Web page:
8) The cutting edge of the tool should be at the center line of the material. Take a straight thin piece of shim stock or a 6" scale. Lightly press the cutting tip against the shim and the work. Look at the shim from the tail stock end. If the top edge of the shim is leaning away from center line you are too low. If it is straight up and down you are on center.

 

Recommended tools:

1) Good Micro Quick Change Tool Post – It makes it real easy to adjust the working height of the cutter and the tools will index back to their fixed location for repeatable tool changes.

2) Quality set of turning tools – Carbide inserts are good for most work. Sometimes HighSpeed steel cutters work better.

3) Get a Digital Readout - eBay and Amazon have inexpensive units. DRO-Pros have more expensive units but they also feature a diameter setting for the cross slide. The inexpensive units do not, at least that I have seen so far. So when you are cutting diameters you will have to divide the amount you want to take off by 2.

4) Center drills.


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Mark Horne

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"Racing is life... everything else is just waiting." Steve McQueen - LeMans
There are only two things in life that make me feel alive. Racing is one of them.


#14 havlicek

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Posted 26 December 2016 - 03:03 PM

Hi Mark,

 

Thanks for the info.

 

A good chunk of that I understand already from working with power tools and even a comm lathe (regarding position of the cutter relative to center).  

 

The rest I'll definitely refer to!

 

-john


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#15 MarkH

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Posted 26 December 2016 - 04:09 PM

Have fun John. It is always interesting exploring new tools and methods. Your mind will run crazy with ides for new neat stuff as your skills increase.

 

I had another thought. Instead of DROs you might be better served with travel indicators. Just set them up square to the travel the cross slide and carriage slide. I am sure most of your parts will be relatively small so a 2" travel indicator for L-R and a 1" for the cross slide and you are ready. You will most likely need to fab some holder for them. If you digital on the indicators you can set zero and know exactly how far you are turning down the diameter length. iGaging offers some inexpensive options. With the DROs you need to mount the scales to the machine. It just needs to be square a parallel to the motion but can be a PIA.

 

There are off the shelf mag bases for indicators but they might put the indicator too high. Just something that needs to be looked at.


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Mark Horne

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"Racing is life... everything else is just waiting." Steve McQueen - LeMans
There are only two things in life that make me feel alive. Racing is one of them.


#16 havlicek

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Posted 27 December 2016 - 08:17 AM

I'm told that the machine will most likely come with a heavy grease coating to protect it from corrosion that needs to be removed. If this is so, what's a good choice to do this? I see WD40 has a special product designed to do this and others that are environmentally friendly. I guess Simple Green might work also, but I'm worried about water-based products.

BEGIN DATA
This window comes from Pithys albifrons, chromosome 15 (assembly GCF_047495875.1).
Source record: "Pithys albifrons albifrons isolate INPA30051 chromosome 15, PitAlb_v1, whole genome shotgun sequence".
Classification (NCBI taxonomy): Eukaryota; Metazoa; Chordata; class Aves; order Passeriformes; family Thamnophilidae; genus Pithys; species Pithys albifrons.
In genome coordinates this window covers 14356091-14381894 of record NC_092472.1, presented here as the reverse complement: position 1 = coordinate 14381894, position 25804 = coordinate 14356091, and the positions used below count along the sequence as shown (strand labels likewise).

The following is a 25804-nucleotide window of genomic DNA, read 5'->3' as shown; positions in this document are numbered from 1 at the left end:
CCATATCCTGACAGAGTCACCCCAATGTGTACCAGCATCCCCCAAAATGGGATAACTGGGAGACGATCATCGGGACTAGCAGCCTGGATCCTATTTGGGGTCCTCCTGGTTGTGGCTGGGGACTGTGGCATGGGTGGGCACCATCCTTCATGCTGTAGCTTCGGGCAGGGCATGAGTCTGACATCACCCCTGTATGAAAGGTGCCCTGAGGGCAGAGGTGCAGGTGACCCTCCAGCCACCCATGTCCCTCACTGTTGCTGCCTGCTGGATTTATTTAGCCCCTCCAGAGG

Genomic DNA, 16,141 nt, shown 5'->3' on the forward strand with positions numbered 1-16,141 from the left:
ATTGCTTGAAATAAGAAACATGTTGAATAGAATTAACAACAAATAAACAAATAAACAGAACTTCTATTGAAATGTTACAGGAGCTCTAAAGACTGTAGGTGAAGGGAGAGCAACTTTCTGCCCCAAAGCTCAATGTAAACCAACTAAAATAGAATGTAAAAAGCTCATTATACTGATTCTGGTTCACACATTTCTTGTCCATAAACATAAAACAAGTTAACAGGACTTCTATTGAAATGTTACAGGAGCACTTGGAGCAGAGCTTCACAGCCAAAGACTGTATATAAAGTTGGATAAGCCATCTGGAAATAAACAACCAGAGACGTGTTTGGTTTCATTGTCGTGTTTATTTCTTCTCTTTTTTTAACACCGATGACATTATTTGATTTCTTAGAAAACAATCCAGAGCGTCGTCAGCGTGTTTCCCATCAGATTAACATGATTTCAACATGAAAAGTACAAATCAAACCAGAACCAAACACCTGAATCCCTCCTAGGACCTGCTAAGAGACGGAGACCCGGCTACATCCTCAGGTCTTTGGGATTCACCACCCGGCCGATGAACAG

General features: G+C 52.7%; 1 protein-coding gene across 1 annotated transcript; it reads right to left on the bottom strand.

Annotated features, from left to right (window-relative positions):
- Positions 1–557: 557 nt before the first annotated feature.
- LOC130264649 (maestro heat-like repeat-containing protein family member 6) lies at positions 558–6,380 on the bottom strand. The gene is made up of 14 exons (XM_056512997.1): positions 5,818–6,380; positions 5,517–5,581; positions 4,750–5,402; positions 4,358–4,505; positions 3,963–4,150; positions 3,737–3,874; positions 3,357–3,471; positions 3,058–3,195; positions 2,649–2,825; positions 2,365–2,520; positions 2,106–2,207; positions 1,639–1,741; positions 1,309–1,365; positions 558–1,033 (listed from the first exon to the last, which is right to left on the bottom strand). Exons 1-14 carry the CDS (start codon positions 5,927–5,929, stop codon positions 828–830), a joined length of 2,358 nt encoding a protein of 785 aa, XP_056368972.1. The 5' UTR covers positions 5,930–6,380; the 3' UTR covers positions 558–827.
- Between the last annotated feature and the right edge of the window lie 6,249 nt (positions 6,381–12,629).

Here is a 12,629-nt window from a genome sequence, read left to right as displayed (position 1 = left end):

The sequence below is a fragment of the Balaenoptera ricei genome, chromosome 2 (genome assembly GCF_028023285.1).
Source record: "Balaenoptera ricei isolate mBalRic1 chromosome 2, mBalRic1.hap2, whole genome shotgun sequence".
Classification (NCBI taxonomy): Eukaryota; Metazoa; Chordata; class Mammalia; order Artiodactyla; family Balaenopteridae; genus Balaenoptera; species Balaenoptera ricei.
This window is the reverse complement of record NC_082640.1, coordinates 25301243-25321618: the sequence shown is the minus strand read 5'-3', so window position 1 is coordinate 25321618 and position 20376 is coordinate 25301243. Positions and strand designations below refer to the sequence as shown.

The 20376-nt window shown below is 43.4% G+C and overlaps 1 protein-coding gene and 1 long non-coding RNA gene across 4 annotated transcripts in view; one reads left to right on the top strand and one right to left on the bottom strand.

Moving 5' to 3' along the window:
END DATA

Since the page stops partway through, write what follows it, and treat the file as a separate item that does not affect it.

Also, after cleaning, what's a good choice for general cleaning/lubing to prevent corrosion? So, you machinist-types, what do you use/recommend?

 

-john


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#17 lucapgt

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Posted 27 December 2016 - 08:45 AM

I have the same mini-lathe! 


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#18 havlicek

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Posted 27 December 2016 - 08:47 AM

Neat!


John Havlicek

#19 olescratch

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Posted 27 December 2016 - 01:32 PM

In regards to removing the heavy grease, mineral spirits is the answer. It will actually "thin" the grease while leaving a light coat of protection on the metal surfaces.

 

Now you have hit the point of "creation." It will be as interesting to see what develops from your mind in terms of ideas for parts to aid in the process.


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#20 MarkH

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Posted 27 December 2016 - 05:18 PM

We would clean new machines with WD40 when possible. Sometimes that coating is real tuff and we would scrap with plastic putty knives. When it is all cleaned up, oil everything with proper lube and spray a protectant coat of WD40 on all the machined surfaces. Wipe down before use to removed the dust and crud that finds its way on to the machine.


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Mark Horne

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"Racing is life... everything else is just waiting." Steve McQueen - LeMans
There are only two things in life that make me feel alive. Racing is one of them.


#21 havlicek

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Posted 27 December 2016 - 05:23 PM

Thanks again, guys.  

 

I'm sure I'll be asking more questions and, just as in slot cars... it seems Slotblog is a good resource for figuring out machining!   :)

 

I'm sure I'll figure out loads of things to do with this little guy (eventually, I'd like to try making a can for instance), but even just making replacement bushings for Mabuchi end bells out of modern ones could keep the thing busy for a while.

 

-john


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John Havlicek

#22 John Streisguth

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Posted 27 December 2016 - 05:50 PM